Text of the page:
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Wide field of Canis Major.

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Mystery Hunt Wrap-up 2016

Well, the 2016 Mystery Hunt is in the books. As usual, I’ll warn you: Here there be spoilers! This is pretty long, so to summarize, it was fun.

This was my fifth year competing with team Palindrome. As is our tradition, we pick an interesting palindrome for our specific team name. This is usually done via voting about a month before and usually requires a second round to pick the winner. But this year, we had an overwhelming winner on the first vote: “Dammit I’m Mad”. It makes me wonder how we went so long without using it. The team did have a ton of fun answering the phone, “Dammit I’m Mad. How may I help you?”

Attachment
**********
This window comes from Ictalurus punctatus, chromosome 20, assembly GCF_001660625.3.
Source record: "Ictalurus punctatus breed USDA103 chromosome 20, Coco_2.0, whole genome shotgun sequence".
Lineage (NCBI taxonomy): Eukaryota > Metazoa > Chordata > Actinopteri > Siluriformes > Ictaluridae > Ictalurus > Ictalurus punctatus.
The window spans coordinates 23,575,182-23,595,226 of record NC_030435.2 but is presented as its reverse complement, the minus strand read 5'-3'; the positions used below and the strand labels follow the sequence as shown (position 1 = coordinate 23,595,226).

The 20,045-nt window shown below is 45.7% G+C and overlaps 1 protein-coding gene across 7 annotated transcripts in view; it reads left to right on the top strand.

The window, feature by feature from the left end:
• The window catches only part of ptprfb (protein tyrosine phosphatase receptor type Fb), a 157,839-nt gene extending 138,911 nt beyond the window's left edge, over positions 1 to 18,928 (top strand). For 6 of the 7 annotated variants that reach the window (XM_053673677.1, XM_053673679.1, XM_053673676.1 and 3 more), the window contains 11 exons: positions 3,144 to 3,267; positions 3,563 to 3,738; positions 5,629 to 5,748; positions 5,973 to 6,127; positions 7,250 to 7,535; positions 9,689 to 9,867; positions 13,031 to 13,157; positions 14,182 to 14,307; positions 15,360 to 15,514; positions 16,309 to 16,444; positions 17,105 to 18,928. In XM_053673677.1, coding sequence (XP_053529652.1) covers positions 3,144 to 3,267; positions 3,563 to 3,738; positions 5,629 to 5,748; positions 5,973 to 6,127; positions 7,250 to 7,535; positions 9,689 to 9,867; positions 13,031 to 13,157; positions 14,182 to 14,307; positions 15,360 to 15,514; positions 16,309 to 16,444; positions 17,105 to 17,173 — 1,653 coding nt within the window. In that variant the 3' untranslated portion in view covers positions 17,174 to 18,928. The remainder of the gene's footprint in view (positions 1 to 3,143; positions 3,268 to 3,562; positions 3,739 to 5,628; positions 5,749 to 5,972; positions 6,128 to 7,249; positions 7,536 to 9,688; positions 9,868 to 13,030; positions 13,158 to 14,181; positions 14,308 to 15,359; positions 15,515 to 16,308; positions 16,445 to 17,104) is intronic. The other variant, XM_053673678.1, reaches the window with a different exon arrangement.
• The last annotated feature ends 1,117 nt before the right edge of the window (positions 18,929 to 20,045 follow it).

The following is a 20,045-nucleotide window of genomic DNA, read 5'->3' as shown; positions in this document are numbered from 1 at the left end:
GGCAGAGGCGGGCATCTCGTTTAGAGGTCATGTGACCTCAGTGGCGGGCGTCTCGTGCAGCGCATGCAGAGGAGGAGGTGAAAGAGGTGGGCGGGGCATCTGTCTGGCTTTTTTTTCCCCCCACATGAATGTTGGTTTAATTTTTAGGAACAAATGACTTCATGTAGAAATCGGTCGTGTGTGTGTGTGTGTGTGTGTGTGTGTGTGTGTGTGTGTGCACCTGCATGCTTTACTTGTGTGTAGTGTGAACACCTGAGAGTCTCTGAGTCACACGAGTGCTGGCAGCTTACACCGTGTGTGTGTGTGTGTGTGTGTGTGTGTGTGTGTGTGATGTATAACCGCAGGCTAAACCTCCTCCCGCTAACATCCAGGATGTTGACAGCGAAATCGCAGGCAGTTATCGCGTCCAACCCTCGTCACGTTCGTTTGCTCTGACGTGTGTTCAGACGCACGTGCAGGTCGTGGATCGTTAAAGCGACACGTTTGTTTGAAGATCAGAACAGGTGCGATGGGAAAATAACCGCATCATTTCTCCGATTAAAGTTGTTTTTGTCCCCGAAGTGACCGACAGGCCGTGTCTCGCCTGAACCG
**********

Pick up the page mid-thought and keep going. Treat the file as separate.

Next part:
badge

Anyway, I’ve spoken about the basic format of the Mystery Hunt before, but for the sake of completeness, it’s a collection of about 150 puzzles that have no instructions. If there’s no instructions, then how do you solve them? Well, you typically look at the information you’re given. Sometimes it’s pictures of people or places, other times it’s crossword clues. There’s usually some “aha” moment (although from past experience with my time, I would call these “ooooohhhhhhh” moments) and you end up piecing things together and eventually get an answer, which is a word or phrase.